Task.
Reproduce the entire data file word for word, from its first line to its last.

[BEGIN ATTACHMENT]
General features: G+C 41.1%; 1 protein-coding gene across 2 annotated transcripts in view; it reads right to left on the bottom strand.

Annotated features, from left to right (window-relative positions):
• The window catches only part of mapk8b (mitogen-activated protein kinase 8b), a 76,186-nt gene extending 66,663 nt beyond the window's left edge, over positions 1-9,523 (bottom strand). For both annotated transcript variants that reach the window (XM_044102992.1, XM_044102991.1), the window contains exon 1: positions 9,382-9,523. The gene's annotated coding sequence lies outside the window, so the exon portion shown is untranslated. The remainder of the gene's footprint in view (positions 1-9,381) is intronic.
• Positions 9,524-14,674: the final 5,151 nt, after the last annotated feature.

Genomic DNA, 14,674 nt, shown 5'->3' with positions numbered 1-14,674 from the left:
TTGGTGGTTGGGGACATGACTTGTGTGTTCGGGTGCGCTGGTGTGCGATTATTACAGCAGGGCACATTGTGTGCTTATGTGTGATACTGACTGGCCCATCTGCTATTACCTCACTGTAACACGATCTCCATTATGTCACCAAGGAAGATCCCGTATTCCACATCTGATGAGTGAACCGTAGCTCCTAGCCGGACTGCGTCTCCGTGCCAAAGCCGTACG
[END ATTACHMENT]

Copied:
General features: G+C 41.1%; 1 protein-coding gene across 2 annotated transcripts in view; it reads right to left on the bottom strand.

Annotated features, from left to right (window-relative positions):
• The window catches only part of mapk8b (mitogen-activated protein kinase 8b), a 76,186-nt gene extending 66,663 nt beyond the window's left edge, over positions 1-9,523 (bottom strand). For both annotated transcript variants that reach the window (XM_044102992.1, XM_044102991.1), the window contains exon 1: positions 9,382-9,523. The gene's annotated coding sequence lies outside the window, so the exon portion shown is untranslated. The remainder of the gene's footprint in view (positions 1-9,381) is intronic.
• Positions 9,524-14,674: the final 5,151 nt, after the last annotated feature.

Genomic DNA, 14,674 nt, shown 5'->3' with positions numbered 1-14,674 from the left:
TTGGTGGTTGGGGACATGACTTGTGTGTTCGGGTGCGCTGGTGTGCGATTATTACAGCAGGGCACATTGTGTGCTTATGTGTGATACTGACTGGCCCATCTGCTATTACCTCACTGTAACACGATCTCCATTATGTCACCAAGGAAGATCCCGTATTCCACATCTGATGAGTGAACCGTAGCTCCTAGCCGGACTGCGTCTCCGTGCCAAAGCCGTACG